On the one hand, the Syrian constitution clearly mandates the niyaba system and describes the niyaba as judicial in character. On the other hand, the constitution includes an unusual provision defining the minister of justice as the head of the niyaba.

  5. Appointing/assigning/evaluation of judges

    The constitution provides for the Supreme Judicial Council, which is headed by the president of the republic. He may deputize the minister of justice. The Attorney-General, the chief of judicial inspection, the deputy minister of justice, the president of the Court of Cassation, and his two most senior deputies also serve. The Council acts on suggestions from the minister of justice for appointments, transfers, and disciplines.

  6. Administration and Relationship with Ministry of Justice

    Budgetary issues are almost wholly within the domain of the Ministry of Justice.

    The Ministry of Justice has responsibility for virtually all administrative functions related to the judiciary and oversees support personnel for the courts. The Court of Cassation does have a general body (hay'a `amma) that can present the needs and suggestions of the judiciary in some matters and the Supreme Judicial Council can suggest laws related to judicial affairs.
  7. Specialized courts

    In addition to the courts of regular jurisdiction and the personal status courts, Syria has several specialized court systems with jurisdiction over specific kinds of cases.

    First, the military can establish field courts and try cases (including those involving civilians) referred by the minister of defense and prosecuted by the military prosecutor.

    Second, Economic Security Courts are established under Syrian law to look into cases involving economic crimes. The Economic Security Courts do not stand wholly apart from the courts of general jurisdiction because they do include judges from the regular judiciary (who serve along with other judges who are not from the regular courts) and judgments can be appealed to the Court of Cassation.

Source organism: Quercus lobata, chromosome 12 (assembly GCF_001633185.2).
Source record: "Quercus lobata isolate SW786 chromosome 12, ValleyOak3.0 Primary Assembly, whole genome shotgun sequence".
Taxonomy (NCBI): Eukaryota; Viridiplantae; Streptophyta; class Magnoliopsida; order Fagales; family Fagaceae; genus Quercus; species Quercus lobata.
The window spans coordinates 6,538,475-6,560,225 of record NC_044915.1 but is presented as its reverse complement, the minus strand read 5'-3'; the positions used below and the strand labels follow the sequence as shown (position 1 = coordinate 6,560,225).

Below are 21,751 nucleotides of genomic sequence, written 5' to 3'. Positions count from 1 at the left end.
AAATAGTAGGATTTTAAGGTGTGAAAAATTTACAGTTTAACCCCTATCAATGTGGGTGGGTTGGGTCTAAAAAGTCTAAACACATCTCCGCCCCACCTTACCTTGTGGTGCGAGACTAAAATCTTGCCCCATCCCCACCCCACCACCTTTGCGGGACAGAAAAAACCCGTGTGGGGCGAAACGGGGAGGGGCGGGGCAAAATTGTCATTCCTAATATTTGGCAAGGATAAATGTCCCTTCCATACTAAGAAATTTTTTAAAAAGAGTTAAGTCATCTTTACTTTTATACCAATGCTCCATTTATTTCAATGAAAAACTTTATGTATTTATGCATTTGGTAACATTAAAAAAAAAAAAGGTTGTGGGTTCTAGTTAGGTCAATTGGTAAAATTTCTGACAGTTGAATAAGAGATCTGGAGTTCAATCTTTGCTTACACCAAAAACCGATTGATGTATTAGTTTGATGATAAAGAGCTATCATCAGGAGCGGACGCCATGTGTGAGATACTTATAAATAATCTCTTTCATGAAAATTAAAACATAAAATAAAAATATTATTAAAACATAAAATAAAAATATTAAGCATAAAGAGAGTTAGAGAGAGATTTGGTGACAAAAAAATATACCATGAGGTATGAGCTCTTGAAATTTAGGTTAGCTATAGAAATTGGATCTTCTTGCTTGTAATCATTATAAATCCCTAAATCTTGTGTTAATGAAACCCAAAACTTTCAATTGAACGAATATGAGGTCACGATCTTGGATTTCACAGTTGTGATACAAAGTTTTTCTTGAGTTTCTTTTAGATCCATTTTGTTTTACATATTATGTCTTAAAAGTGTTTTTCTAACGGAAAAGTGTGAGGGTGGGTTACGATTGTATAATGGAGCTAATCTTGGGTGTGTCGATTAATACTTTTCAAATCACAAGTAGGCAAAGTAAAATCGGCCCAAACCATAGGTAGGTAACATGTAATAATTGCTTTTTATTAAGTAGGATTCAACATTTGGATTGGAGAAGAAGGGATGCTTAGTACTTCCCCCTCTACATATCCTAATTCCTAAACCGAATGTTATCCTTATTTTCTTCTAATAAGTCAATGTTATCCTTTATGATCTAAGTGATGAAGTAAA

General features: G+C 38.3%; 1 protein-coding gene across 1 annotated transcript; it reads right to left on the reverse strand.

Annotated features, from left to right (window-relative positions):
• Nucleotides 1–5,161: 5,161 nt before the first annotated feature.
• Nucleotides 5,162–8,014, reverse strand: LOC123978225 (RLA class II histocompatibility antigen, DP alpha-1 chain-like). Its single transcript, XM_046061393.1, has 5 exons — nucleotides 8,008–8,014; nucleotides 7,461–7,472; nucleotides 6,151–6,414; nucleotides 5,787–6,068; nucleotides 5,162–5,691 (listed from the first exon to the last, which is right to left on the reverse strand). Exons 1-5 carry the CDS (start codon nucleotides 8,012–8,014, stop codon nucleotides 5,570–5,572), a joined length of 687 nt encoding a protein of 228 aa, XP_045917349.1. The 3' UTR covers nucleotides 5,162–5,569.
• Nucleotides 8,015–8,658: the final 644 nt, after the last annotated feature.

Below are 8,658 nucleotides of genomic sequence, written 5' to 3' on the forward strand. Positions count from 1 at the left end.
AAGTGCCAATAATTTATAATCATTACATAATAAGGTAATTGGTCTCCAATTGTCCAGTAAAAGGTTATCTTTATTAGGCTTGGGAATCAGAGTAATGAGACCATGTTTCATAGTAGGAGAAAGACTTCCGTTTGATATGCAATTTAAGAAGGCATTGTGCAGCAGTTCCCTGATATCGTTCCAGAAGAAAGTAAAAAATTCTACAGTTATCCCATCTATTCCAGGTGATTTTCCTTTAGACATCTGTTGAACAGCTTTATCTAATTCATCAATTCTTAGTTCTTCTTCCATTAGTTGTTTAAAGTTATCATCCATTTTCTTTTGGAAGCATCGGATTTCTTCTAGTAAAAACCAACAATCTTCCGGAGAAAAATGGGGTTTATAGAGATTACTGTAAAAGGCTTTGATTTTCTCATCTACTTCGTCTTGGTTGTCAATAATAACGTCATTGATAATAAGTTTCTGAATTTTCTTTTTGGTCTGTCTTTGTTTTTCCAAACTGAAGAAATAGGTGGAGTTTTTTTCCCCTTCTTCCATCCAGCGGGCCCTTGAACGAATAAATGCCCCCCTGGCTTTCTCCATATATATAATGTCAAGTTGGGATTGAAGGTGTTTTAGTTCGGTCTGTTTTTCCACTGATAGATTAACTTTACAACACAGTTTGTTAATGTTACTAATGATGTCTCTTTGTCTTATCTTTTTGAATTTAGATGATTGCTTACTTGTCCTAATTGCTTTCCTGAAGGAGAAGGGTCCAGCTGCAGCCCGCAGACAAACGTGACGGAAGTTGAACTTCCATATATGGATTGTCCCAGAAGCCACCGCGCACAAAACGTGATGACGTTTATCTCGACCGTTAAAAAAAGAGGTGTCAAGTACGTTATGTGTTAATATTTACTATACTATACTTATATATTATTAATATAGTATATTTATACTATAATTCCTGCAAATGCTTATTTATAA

Third, a Supreme State Security Court hears cases related to national security. Its judgments are not subject to appeal nor is it bound by the same procedures as the courts of regular jurisdiction. The president of the republic must approve a verdict; he may also cancel it and ask for a retrial. Fourth, an administrative court system in Syria is stipulated in the constitution. During the period of union with Egypt, the Syrian "Council of State" was brought into harmony with the Egyptian model and it remains similar to its Egyptian counterpart until today. There are two levels of courts to hear administrative cases; the Council of State (which includes advisory as well as judicial functions) remains independent and separate from the courts of general jurisdiction. The Syrian administrative courts have demonstrated some independence in reviewing government actions.

    Finally, Syria has a Supreme Constitutional Court. Under the 1973 constitution the president of the republic appoints all the members to four-year, renewable terms. The Court can serve in an advisory capacity; it can also rule on the constitutionality of laws referred to it by a small number of official actors. It cannot examine the constitutionality of a law passed by referendum. The Court also has some ancillary duties, including jurisdiction over election disputes and trial of the president of the republic.
  8. Judicial education

    Syrian law requires judges to receive necessary training. To date, that is largely accomplished through practical training rather than formal study.